Set high on a rocky outcrop 600ft above sea level, and surrounded by the 300-acre National Trust enclave of Rodborough Common, historic Rodborough Fort at Minchinhampton, Gloucestershire, overlooks an ancient highway that once linked London with Severn cross-ings at Upper Framilode and Arlingham, and later became the main route linking the capital with the cloth-producing town of Stroud.
The Romans built the first fort on Rodborough Hill to protect their encamp-ment at Woodchester in the valley below; today, the fort guards the remains of Woodchester’s Roman governor’s villa, one of the largest ever unearthed in England. The present fort dates from the 1760s, when a garrison of 250 men and 32 cannon kept law and order in the countryside, protecting travellers from highwaymen such as the notorious Tom Long, who was hanged on Rodborough Common. In the 1800s, the converted fort was home to a succession of prominent Stroud businessmen, among them Alexander Halcombe, who rebuilt it in 1870 as a two-storey house with a tower.
Racing driver and aviator extraordinaire Robert Lamplough grew up in Woodchester, in the shadow of Rod-borough Fort. Twelve years ago, his family trust bought the dilapidated fort from the National Trust and set about restoring it. The renovation was master-minded by Mr Lamplough’s brother Peter, who had intended to make it his home, but decided instead to settle in Africa: hence its sale, through Savills (01285 627550), at a guide price of £1.85 million.
With 5,060sq ft of living space not including cellars and outbuildings Rod-borough Fort, listed Grade II, can accommodate not only an extended family, but a regular army of guests. It has four grand reception rooms set around a wide Baroque hall with a fine oak staircase, a large kitchen/breakfast room, seven bedrooms and five bathrooms. The rooftop terrace and most of the principal rooms share spectacular views of the Malvern Hills and Black Mountains to the west. Within the 8.84 acres of grounds, an expanse of parkland once used for grazing soldiers’ horses now serves as the owner’s helipad. Yet for all its lofty eminence, Rodborough Fort enjoys total seclusion, thanks to the high Cotswold-stone boundary wall which completely encloses the property.
The setting for Scotland’s Easterheughs Castle, halfway between the villages of Aberdour and Burntisland on the rugged Fife coast, is no less romantic, yet few would guess that this perfect example of a traditional 16th-century laird’s house was built less than 60 years ago. Easterheughs was the brainchild of scientist William Thomas, who was manager of the British Aluminium Company’s laboratory at Burntisland when war was declared in 1945. He joined the Home Guard, and while on coastal fire-watch duty, spotted the outcrop of rock on which he determined to build his dream castle once the war was over.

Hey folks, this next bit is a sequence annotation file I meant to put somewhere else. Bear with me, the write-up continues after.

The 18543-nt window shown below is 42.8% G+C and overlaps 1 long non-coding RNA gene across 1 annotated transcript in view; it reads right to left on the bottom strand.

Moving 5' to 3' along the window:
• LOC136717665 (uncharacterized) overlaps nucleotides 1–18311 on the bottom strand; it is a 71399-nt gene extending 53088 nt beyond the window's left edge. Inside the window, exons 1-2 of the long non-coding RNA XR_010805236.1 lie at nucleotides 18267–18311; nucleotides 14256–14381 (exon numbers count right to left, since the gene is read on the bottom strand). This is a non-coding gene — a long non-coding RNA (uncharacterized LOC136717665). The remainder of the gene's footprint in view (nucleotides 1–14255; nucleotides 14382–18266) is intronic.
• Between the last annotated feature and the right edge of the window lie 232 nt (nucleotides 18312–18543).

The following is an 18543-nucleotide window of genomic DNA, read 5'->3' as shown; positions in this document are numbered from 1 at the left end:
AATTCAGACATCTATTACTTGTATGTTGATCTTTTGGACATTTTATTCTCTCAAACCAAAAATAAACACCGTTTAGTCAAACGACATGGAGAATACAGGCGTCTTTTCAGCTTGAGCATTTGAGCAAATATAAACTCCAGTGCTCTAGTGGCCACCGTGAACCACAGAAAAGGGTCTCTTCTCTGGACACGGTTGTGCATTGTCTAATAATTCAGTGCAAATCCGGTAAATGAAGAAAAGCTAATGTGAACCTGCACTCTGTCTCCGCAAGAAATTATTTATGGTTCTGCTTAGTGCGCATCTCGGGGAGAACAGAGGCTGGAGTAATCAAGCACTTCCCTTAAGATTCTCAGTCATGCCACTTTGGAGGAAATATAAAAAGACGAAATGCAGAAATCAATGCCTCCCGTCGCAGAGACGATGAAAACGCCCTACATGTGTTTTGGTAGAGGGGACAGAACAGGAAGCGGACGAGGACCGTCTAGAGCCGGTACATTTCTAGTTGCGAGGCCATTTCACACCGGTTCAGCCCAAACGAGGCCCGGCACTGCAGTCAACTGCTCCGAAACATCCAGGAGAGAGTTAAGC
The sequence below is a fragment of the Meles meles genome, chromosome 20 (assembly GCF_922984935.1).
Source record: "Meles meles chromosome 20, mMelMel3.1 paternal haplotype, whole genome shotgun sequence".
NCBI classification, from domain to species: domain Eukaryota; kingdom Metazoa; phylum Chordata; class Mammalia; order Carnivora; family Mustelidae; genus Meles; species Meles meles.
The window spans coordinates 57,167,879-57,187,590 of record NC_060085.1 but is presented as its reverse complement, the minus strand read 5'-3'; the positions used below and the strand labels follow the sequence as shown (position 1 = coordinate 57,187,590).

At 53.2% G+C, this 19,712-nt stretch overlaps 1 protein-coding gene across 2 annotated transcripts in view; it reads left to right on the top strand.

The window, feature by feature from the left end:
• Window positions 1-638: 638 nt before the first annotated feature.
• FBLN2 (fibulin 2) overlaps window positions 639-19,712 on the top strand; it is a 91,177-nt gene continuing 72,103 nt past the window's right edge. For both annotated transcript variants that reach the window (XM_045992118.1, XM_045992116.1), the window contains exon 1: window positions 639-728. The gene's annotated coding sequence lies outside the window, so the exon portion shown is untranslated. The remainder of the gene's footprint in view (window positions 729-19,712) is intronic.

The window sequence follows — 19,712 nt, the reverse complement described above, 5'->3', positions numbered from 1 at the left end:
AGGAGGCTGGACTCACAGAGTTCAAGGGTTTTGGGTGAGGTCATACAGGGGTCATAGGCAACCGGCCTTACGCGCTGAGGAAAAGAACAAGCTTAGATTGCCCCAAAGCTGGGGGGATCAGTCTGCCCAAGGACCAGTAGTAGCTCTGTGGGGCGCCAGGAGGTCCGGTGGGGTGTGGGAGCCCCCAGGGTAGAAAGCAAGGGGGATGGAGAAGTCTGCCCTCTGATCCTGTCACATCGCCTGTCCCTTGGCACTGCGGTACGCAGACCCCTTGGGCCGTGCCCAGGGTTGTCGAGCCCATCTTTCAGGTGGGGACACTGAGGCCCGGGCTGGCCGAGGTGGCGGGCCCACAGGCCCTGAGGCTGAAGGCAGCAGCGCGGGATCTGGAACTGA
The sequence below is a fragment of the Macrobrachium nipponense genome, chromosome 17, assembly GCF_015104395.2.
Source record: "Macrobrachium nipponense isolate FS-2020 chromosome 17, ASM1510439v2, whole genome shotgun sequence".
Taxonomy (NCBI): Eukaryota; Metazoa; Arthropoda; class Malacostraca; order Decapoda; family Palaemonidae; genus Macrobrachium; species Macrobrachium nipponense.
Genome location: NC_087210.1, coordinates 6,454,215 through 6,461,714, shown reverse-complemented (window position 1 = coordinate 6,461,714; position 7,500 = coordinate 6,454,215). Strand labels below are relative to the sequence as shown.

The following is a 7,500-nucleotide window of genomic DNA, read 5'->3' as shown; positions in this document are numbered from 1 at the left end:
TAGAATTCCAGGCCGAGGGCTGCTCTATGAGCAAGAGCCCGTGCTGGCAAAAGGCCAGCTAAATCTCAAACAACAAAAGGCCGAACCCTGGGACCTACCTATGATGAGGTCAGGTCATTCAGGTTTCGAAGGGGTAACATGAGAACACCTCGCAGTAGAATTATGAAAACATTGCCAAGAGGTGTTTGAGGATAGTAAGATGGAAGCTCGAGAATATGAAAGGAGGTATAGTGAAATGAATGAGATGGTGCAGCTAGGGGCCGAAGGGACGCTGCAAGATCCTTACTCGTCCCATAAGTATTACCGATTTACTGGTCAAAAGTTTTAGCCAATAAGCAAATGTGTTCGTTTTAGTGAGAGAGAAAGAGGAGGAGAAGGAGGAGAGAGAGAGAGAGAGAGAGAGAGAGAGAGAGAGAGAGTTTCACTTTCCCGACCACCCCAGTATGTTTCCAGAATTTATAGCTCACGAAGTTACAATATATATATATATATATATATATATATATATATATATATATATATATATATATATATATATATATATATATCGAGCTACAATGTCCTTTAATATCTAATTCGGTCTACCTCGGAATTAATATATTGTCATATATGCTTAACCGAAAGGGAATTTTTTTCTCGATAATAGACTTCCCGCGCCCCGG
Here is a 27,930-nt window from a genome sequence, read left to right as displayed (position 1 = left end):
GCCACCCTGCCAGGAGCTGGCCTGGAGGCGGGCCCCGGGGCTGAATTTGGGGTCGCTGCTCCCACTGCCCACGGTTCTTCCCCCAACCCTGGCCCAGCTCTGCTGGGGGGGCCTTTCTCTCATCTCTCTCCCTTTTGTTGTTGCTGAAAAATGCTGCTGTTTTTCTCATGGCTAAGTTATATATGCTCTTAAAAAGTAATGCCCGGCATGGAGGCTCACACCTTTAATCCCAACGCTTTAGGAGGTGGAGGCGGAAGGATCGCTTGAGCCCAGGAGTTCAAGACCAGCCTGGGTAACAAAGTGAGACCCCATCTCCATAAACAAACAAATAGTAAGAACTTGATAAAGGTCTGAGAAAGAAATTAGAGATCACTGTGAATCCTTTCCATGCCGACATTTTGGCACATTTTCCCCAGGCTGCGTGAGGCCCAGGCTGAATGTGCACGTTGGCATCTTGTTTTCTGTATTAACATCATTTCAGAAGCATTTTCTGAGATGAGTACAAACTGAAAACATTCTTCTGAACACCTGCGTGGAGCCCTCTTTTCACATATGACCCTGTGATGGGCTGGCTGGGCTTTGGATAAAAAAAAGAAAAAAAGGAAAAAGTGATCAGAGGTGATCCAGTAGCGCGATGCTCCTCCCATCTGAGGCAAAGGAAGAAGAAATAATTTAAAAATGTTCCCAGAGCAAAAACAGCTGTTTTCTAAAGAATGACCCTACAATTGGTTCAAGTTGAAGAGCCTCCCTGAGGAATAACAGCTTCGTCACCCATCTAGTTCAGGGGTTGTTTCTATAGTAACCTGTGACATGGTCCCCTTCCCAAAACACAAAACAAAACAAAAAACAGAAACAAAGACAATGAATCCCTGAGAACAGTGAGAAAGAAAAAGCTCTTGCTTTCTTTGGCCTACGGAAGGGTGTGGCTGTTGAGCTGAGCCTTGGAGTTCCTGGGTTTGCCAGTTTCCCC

In 1946, he duly bought the site and commissioned Kirkcaldy architects Williamson and Hubbard to draw up plans based on the design of nearby medieval Rossend Castle. Over the next 15 years, Thomas turned his dream into reality, salvaging stone from the villages of High and Low Binns, when they became a spoiling ground for the aluminium works, reclaiming window stones from Otterston Castle, crow-step and step-gabling from other historic buildings, and curved roof tiles from Auchterpool distillery. Roof timbers were made from railway sleepers and minesweeper keels, and much of the interior was finished with panelling and fireplaces bought from the then derelict Rossend Castle at £6 a load.
Easterheughs (‘the eastern cliff overhanging the river’) faces south, with dramatic views across the Firth of Forth to Edinburgh. Its lawn and much of the garden lie 100ft below the house, the steep drop forming a natural rock garden where Thomas planted many unusual plants. On his death in 1989, the castle was put up for sale and eventually bought by Scottish artist Jack Vettriano, who added a studio and garages in the same style. Most of the work for his New York exhibition ‘Lovers and Other Strangers’ was completed here. In 2002, Mr Vettriano decided to move on, and Easterheughs was bought by former Arsenal footballer Jimmy Carter, who moved there from Hertfordshire with his extended family.
Now happily settled in Perthshire, Mr Carter has had the castle renovated to 21st-century standards, repainting Mr Vettriano’s Gothic-red interiors and converting the former studio to a one-bedroom coach house. Savills (0131?247 3700) are seeking offers over £1.65m for Easter-heughs, recently listed Grade A, which has three main reception rooms, five bedrooms, two bathrooms, a home cinema, and two acres of woodland gardens and grounds.